<212> DNA
      <213> Artificial Sequence
    • <220>
      <223> WP1 probe
    • <400> 1
      gtggtggaga cccttctgca gtaag    25
    • <210> 2
      <211> 25
      <212> DNA
      <213> Artificial Sequence
    • <220>
      <223> MP1 probe
    • <400> 2
      gtggtggaga ccattctgca gtaag    25
    • <210> 3
      <211> 25
      <212> DNA
      <213> Artificial Sequence
    • <220>
      <223> WP2 probe
    • <400> 3
      tggtggagac ccttctgcag taagg    25
    • <210> 4
      <211> 25
      <212> DNA
      <213> Artificial Sequence
    • <220>
      <223> MP2 probe
    • <400> 4
      tggtggagac cattctgcag taagg    25
    • <210> 5
      <211> 25
      <212> DNA
      <213> Artificial Sequence
    • <220>
      <223> WP3 probe
    • <400> 5
      tcccacctgt cccaacacct caaca    25
    • <210> 6
      <211> 25
      <212> DNA
      <213> Artificial Sequence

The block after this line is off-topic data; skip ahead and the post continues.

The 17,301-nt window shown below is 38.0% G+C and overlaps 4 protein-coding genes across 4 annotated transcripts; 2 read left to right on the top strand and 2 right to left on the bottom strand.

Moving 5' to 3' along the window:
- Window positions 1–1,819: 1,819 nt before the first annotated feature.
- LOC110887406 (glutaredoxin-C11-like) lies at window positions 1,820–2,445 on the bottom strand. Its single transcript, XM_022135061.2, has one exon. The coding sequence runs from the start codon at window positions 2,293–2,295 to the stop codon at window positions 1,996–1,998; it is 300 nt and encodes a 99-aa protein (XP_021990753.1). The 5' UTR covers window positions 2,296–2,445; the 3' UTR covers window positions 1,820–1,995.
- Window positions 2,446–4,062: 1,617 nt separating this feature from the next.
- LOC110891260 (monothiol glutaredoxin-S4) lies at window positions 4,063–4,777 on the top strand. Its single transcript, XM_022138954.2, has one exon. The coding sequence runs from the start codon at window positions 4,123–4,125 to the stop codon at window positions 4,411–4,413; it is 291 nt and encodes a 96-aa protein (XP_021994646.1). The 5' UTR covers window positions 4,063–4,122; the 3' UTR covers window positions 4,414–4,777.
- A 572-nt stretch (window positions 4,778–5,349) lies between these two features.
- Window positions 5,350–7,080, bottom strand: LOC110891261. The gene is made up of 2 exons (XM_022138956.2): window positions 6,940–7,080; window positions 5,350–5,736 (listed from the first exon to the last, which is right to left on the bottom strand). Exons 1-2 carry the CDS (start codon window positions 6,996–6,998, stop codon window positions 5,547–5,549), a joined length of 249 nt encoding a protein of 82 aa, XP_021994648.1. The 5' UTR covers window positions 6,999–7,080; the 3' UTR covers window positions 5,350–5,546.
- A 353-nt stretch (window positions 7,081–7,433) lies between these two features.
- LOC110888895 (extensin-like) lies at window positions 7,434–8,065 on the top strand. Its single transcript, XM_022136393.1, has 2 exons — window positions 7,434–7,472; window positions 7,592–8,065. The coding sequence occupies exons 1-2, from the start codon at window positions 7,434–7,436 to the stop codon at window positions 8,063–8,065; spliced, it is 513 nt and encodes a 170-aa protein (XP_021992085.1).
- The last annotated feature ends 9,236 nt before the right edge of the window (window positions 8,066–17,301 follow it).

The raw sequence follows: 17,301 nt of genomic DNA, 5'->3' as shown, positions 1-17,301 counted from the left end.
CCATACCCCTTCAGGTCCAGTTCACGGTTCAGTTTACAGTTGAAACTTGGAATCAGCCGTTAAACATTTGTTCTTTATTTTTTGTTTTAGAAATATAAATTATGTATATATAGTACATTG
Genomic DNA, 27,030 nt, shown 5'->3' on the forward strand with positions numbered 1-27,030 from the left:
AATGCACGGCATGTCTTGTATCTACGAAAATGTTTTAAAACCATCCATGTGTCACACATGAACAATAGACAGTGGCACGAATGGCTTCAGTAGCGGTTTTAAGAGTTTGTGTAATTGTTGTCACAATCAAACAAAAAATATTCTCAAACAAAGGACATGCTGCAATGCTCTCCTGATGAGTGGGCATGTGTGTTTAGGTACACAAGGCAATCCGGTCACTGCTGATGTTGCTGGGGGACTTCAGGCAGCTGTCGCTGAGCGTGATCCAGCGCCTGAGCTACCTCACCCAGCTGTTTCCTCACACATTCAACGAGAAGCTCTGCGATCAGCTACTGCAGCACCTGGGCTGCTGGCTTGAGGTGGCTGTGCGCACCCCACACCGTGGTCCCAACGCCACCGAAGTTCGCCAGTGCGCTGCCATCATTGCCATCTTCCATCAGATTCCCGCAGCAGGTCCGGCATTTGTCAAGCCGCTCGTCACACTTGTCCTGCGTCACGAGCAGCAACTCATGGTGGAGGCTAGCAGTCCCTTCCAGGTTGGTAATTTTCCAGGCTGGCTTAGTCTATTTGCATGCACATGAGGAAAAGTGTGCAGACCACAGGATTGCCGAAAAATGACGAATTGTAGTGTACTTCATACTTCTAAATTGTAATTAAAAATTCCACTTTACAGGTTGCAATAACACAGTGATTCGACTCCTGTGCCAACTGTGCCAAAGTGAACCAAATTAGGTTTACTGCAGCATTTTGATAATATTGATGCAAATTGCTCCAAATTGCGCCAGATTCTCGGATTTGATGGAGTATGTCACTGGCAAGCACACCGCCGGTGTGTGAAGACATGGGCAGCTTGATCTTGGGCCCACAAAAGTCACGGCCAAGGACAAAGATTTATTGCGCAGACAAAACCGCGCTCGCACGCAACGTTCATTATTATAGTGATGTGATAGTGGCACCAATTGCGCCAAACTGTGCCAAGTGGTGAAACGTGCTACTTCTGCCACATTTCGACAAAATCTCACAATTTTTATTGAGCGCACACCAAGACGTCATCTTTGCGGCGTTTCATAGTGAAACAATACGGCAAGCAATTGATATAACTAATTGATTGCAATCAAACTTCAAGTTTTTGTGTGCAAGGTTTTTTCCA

• <220>
      <223> MP3 probe
    • <400> 6
      tcccacctgt ccaaacacct caaca    25
    • <210> 7
      <211> 25
      <212> DNA
      <213> Artificial Sequence
    • <220>
      <223> WP4 probe
    • <400> 7
      cccacctgtc ccaacacctc aacaa    25
    • <210> 8
      <211> 25
      <212> DNA
      <213> Artificial Sequence
    • <220>
      <223> MP4 probe
    • <400> 8
      cccacctgtc caaacacctc aacaa    25
    • <210> 9
      <211> 419
      <212> DNA
      <213> Homo sapiens
    • <400> 9
      Figure imgb0001
    • <210> 10
      <211> 326
      <212> DNA
      <213> Homo sapiens
    • <400> 10
      Figure imgb0002
      Figure imgb0003

Claims (2)

  1. A method of designing an oligonucleotide probe for analyzing the type of gene of a target nucleic acid, said probe having enhanced binding specificity to a target site, which is a position of a certain nucleotide of which a variation is found in the target nucleic acid, the method comprising: